III. Body: Explains the reasons your audience should agree with your thesis. Your body needs to also refute objections or other points of view.
1. Reasons and support
- Usually, you will have three or more reasons why the reader should accept your position. These will be your topic sentences.
- Support each of these reasons with argument, examples, statistics, authorities or anecdotes
- To make your reasons seem plausible, connect them back to your position by using “if…then” reasoning
2. Anticipate opposing positions and objections
- What objections will your readers have? Answer them with argument or evidence.
- What other positions do people take on this subject? What is your reason for rejecting these positions?
Conclusion: Make a final point which tells the reader what to think or do.
- Why should the reader adopt your point of view?
- You might use the anticipating objections in the conclusion.
There are three types of argument strategies: Classical, Rogerian and Toulmin.
You can choose one of these or combine them to create your own argument paper.
Classical Strategies Explained
Classical Argument: Good for a topic that you feel strongly about and when you feel you have a good chance of convincing your audience to agree with you.
- Introduction: announces subject, gets readers interest and attention, makes writer seem trustworthy
- Narration: gives background, context, statement of problem or definition
- Partition: states thesis or claim and outlines arguments
- Argument: makes arguments to support thesis and gives evidence (largest section of paper—the main body)
- Refutation: shows why opposing arguments are not true or valid
- Conclusion: Summarizes arguments, suggests solution and ties into the introduction or background.
Rogerian argument strategy attempts to persuade by finding points of compromise and agreement. It is an appropriate technique to use in highly polarized debates, but you must be sincere about willingness to compromise and change your point of view for the reader to take you seriously. Qualities of this strategy:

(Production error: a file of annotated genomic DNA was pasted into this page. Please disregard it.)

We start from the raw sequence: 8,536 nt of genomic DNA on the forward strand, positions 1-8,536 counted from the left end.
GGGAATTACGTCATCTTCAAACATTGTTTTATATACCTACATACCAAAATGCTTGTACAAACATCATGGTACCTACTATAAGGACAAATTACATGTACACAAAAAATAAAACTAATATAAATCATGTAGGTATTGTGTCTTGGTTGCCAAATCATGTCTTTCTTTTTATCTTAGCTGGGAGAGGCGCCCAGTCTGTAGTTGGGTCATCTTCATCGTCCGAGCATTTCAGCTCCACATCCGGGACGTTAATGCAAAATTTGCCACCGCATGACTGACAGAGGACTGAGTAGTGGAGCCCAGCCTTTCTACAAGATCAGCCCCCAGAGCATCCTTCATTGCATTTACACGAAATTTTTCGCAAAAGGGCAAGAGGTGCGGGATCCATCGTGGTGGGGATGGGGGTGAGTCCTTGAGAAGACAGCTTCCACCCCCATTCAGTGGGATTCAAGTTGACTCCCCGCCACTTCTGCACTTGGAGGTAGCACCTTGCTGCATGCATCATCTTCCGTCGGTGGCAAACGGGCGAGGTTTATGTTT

- The author is Reasonable: Present your character as a person who understands and empathizes with the opposition. Often this means you state opposing position fairly and sympathetically. Example: it is not fair that animals are subjected to painful experimentation to help humans find new cures.
- Common Ground: Establish common ground in beliefs and values you share Example: As the dominant species, we do have responsibilities.
- Willingness to Change: Be willing to change views and show where your position could be modified. Example: It is a good idea to invest in trying to find ways to get information without using live animals in experiments.
- Compromise: Direct your argument toward a compromise or workable solution. Example: let’s look for other ways to get information without using animals, but until we do, we probably need to continue experimentation.
Example of Toulmin
Toulmin is another strategy to use in a highly charged debate. Instead of attempting to appeal to commonalities, however, this strategy attempts to use clear logic and careful qualifiers to limit the argument to things that can be agreed upon. It uses this format:
- Data: Evidence presented. Example: Pornography on The Internet is bad for kids.
- Claim: the thesis the author hopes to prove. Example: Government should regulate Internet pornography.
- Warrant: The statement that explains how the data backs up the claim. Example: Government regulation works in other instances.
- Backing: Additional logic and reasoning. Example: We have lots of other government regulations on media.
- Qualifier: The short phrase (usually uses “typically,” “usually,” or “on the whole”) which limits the scope of the claim. Example: In most cases, the government should regulate pornography.
- Exceptions: This further limits the claim by describing situations the writer would exclude. Example: Where children are not involved in pornography, regulation may not be urgent.